Probably should have seen this one coming, but now Disney’s joining basically everyone else on the metaverse bandwagon.
In its full-year earnings call today, Disney CEO Bob Chapek brought up the idea of the metaverse to shareholders for the first time. He began by pointing out Disney’s “long track record as an early adopter in the use of technology to enhance the entertainment experience,” offering examples such as Steamboat Willie (one of the first cartoons to be produced with synchronized sound), its historical use of animatronics, and broadly the technological work of Pixar in its animations.
He went on: “Suffice it to say, our efforts today are merely a prologue to a time when we’ll be able to connect the physical and digital worlds even more closely, allowing for storytelling without boundaries in our own Disney metaverse. We look forward to creating unparalelled opportunities for consumers to experience everything Disney has to offer across our product and platforms wherever the consumer may be.
“As we look ahead to this next frontier, given our unique combination of brands, franchises, physical and digital experiences, and global reach, we see limitless potential, and that makes us as excited as ever about the Walt Disney Company’s next 100 years.”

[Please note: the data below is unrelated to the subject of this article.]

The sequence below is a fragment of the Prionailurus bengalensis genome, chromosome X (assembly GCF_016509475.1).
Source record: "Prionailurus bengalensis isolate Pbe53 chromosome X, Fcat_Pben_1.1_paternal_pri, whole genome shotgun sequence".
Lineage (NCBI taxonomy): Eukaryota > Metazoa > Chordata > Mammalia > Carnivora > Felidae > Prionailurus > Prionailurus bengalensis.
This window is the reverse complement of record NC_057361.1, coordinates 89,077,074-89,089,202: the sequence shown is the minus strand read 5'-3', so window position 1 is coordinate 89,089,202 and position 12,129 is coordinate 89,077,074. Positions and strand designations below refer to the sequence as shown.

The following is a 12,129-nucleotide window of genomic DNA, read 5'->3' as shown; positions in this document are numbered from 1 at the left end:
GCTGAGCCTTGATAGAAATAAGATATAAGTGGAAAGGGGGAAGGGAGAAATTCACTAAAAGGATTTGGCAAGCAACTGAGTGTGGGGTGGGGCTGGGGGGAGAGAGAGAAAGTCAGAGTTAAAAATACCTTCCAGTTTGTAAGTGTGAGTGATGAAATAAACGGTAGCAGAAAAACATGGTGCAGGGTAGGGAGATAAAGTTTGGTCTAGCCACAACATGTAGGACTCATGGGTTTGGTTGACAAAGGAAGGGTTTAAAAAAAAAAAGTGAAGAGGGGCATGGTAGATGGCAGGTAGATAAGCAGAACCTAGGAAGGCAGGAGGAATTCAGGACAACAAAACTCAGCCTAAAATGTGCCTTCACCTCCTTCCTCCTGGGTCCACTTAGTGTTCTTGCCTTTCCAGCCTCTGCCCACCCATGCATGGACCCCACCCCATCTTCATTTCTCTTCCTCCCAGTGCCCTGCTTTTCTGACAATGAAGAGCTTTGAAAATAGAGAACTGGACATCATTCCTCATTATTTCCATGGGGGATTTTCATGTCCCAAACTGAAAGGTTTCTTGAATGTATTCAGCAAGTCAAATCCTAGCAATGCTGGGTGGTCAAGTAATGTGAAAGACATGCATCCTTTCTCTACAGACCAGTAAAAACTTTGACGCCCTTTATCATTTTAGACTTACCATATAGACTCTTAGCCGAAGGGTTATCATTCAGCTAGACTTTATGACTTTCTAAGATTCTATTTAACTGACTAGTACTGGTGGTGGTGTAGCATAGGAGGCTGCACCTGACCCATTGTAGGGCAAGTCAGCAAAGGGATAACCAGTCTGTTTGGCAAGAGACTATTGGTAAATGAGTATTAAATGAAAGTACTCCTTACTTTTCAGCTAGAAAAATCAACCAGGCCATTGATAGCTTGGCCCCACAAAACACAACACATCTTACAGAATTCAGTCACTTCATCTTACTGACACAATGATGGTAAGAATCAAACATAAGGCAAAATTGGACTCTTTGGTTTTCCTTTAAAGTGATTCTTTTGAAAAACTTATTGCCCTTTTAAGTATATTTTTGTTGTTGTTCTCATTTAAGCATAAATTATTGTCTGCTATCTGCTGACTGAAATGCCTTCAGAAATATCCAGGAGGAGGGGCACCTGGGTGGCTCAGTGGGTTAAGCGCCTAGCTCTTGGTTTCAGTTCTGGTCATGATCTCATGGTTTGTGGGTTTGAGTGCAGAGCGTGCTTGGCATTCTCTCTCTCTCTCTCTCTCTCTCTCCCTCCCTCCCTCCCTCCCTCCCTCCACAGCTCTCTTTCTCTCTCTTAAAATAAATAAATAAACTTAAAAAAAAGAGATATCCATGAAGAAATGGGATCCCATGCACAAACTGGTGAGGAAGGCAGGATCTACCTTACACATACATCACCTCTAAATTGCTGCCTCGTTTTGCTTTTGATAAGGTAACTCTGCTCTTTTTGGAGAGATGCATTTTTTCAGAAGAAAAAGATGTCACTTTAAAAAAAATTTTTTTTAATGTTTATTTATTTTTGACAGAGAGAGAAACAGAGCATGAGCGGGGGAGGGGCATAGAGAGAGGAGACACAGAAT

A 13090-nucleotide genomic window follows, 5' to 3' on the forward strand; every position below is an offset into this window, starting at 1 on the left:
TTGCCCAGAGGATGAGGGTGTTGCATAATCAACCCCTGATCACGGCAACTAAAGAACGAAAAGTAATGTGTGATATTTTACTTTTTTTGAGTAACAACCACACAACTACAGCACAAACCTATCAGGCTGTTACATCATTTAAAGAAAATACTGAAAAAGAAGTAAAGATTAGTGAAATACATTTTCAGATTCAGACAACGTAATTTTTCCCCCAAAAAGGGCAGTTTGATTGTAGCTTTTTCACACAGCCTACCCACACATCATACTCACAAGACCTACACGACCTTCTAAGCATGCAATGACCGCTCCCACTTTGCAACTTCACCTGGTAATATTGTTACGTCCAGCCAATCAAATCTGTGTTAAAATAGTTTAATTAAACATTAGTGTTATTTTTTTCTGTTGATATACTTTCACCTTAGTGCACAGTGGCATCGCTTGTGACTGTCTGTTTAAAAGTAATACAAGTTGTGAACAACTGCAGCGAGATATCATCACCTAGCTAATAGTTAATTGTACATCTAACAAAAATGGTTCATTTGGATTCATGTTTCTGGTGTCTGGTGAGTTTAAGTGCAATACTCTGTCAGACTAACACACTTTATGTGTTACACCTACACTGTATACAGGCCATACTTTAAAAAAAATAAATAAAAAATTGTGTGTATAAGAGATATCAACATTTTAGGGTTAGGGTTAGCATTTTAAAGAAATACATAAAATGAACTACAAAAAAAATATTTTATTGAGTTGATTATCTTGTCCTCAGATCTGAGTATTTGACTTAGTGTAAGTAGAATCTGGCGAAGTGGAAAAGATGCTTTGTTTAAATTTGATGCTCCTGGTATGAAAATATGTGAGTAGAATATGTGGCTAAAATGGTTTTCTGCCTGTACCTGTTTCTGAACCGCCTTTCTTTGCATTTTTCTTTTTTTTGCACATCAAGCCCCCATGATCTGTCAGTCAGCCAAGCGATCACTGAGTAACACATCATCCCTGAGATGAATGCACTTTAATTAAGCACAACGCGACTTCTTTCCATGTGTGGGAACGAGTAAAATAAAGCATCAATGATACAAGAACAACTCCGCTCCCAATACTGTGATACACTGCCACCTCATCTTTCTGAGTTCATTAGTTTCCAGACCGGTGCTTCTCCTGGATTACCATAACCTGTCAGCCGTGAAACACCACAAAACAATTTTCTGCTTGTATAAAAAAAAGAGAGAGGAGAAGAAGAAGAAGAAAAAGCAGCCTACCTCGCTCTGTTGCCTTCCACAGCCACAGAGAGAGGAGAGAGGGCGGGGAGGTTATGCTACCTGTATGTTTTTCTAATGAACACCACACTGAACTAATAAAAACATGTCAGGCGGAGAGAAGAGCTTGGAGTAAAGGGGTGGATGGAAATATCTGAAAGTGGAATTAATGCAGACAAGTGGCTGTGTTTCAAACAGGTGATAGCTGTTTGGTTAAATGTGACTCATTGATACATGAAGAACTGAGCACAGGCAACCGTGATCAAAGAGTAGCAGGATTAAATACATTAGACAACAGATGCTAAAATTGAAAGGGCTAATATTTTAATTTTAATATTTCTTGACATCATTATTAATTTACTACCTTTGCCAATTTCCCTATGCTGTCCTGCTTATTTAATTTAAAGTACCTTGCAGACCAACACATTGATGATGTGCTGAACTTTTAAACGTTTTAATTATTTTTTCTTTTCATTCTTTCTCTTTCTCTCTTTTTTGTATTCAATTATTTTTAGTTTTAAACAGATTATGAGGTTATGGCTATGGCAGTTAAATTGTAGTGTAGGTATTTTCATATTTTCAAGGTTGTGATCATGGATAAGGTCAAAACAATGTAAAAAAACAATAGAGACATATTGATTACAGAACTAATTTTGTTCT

If you feel like we’ve been hearing about the metaverse a lot lately, it’s because in the last year a lot of massive tech companies have been getting in on the idea. We’ve been hearing about it for a while now, with companies in gaming like Epic Games seemingly interested in creating a persistent, virtual space that bridges the gap between virtual and the real world, and where people can interact with one another in real time. As more gaming companies brought it up, some have suggested that games such as Roblox, Minecraft, and Second Life already exist as a sort of proto-metaverse. But that hasn’t stopped companies like Microsoft and Facebook (which just rebranded to Meta for exactly this reason) for also trying to take control of whatever this virtual future looks like.
Disney’s own interest in a metaverse should not come as a surprise given the sheer amount of IP the company owns. Across its Walt Disney properties, Pixar, Marvel, Star Wars, 20th Century, and plenty more, Disney would have little trouble creating content for its own theoretically metaverse without running into pesky licensing issues, while also withholding its properties from other would-be metaverse giants if it felt so inclined. And there’s also, as Chapek mentioned, its experiences in crossing over digital and physical boundaries with its parks and other live experiences.
It’s not clear how Disney will ultimately end up involved in whatever the metaverse turns out to be, but needless to say its interest is both expected and also likely to be quite powerful when these spaces begin to emerge.
Rebekah Valentine is a news reporter for IGN. You can find her on Twitter @duckvalentine.